While the majority of the growths that develop on your skin are benign with their significance confined to their specific location on the skin, there are others that signal something taking place on the inside of the body as well.
Xanthelasma is one of these types of growths that can at times be associated with something internal. This condition is characterized by the development of flat yellow deposits just under the skin surface most commonly in the areas around the eyelids. The yellow material which is present actually represents deposits of lipids or fatty material that have accumulated in the skin.
Some individuals can inherit the tendency to develop these lesions with normal blood tests for lipids, but in others the condition is directly related to highly elevated levels of cholesterol or triglycerides in the blood stream.
So, xanthelasma has the potential to be a skin marker for internal disease involving the body’s inability to break down and digest fats in the blood stream.
You probably wonder why cholesterol accumulates around the eyes. Well, the answer to that question has not yet been discovered so that still remains a mystery. Interestingly when a person with high lipid levels gets treatment and the blood levels go back to normal, the skin lesions tend to persist and stay in place.
However, when an individual develops these lesions on the skin, it is best to do blood tests to check the lipid levels since 50% of individuals will be found to have increased cholesterol or triglycerides at a level that medical intervention is advisable. Keep in mind that just as the fats are accumulating in the skin, something similar can be going on with the blood vessels and arteries going to the heart and brain.
The lesions themselves are usually asymptomatic with no itching, irritation or discomfort but they are still bothersome primarily because of their appearance. Most individuals with xanthelasma would prefer not to have the yellow areas there so in that case treatment might be considered.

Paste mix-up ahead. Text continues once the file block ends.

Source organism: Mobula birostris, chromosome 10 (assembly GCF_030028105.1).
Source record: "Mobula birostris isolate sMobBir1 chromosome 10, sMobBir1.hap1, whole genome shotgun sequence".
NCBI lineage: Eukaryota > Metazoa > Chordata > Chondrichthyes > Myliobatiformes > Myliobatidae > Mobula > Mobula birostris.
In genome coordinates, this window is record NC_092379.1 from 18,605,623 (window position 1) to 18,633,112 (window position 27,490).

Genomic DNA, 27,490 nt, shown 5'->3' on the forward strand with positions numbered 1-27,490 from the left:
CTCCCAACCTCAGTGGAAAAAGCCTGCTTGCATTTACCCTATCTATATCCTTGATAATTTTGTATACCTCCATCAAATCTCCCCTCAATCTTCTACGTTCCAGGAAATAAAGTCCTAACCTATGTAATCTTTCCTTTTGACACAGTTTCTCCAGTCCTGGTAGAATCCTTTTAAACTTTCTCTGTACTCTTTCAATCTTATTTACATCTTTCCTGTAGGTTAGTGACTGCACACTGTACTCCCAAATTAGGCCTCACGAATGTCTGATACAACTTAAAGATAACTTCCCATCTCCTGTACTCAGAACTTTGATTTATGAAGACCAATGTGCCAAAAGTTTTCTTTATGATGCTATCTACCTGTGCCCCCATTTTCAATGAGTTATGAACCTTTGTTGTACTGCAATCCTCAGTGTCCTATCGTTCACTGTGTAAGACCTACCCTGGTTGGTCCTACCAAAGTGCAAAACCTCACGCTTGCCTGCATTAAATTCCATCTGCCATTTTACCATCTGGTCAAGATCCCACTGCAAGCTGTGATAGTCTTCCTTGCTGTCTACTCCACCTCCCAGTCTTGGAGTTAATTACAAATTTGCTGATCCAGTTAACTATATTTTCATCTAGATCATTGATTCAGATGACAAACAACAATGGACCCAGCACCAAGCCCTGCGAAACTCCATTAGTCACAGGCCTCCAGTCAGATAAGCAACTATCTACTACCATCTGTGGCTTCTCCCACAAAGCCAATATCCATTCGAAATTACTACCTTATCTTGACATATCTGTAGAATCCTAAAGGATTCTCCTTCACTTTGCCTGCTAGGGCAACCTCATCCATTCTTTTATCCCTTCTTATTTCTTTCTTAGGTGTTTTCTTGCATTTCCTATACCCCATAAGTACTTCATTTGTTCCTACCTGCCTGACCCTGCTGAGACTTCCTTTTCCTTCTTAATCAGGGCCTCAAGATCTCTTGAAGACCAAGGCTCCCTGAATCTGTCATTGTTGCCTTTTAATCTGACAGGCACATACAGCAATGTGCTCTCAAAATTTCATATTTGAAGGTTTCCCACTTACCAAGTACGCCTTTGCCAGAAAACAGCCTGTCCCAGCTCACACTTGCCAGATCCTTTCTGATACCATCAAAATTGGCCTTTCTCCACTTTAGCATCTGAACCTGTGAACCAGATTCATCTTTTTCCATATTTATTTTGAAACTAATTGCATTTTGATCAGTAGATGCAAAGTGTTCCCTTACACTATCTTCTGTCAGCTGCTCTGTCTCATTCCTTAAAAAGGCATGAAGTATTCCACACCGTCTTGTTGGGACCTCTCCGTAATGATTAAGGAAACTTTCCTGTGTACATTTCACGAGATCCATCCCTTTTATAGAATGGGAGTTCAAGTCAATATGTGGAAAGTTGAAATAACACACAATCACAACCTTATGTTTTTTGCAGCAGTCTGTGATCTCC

The growths are usually elliptical in shape and can range in size from small measuring a quarter inch in size to as large as an inch across. When considering options to remove the growths, size is one of the main factors of significance because the surrounding eyelid skin is pretty thin.
When practical the most effective way to manage these lesions is simple excision and suture closure of the skin edges back together. Other treatment options include local applications of chemical peeling compounds, freezing the areas with liquid nitrogen, or cauterization with electric current.
While excision takes longer to do and the skin has to be stitched, the other techniques require several weeks for the growths to come off and sometimes several treatments before they are actually gone away. No matter which treatment technique is used, the possibility of recurrence is always something that can happen.
Of course, some individuals choose not to get anything done and just live with the growths and that is ok too.
Lesions similar to xanthelasma can occur on other areas besides the eyelids in individuals with very high blood levels of lipids. These lesions are called xanthomas and can appear on the hands, elbows, knees or sometimes diffusely over the body. Individuals with a history of diabetes, hypothyroidism, liver disease or kidney problems.
So, keep in minds that growths on the skin can be markers for other conditions related to your health. Get any lesions that you are concerned about checked out by your dermatologist so that you can know for sure.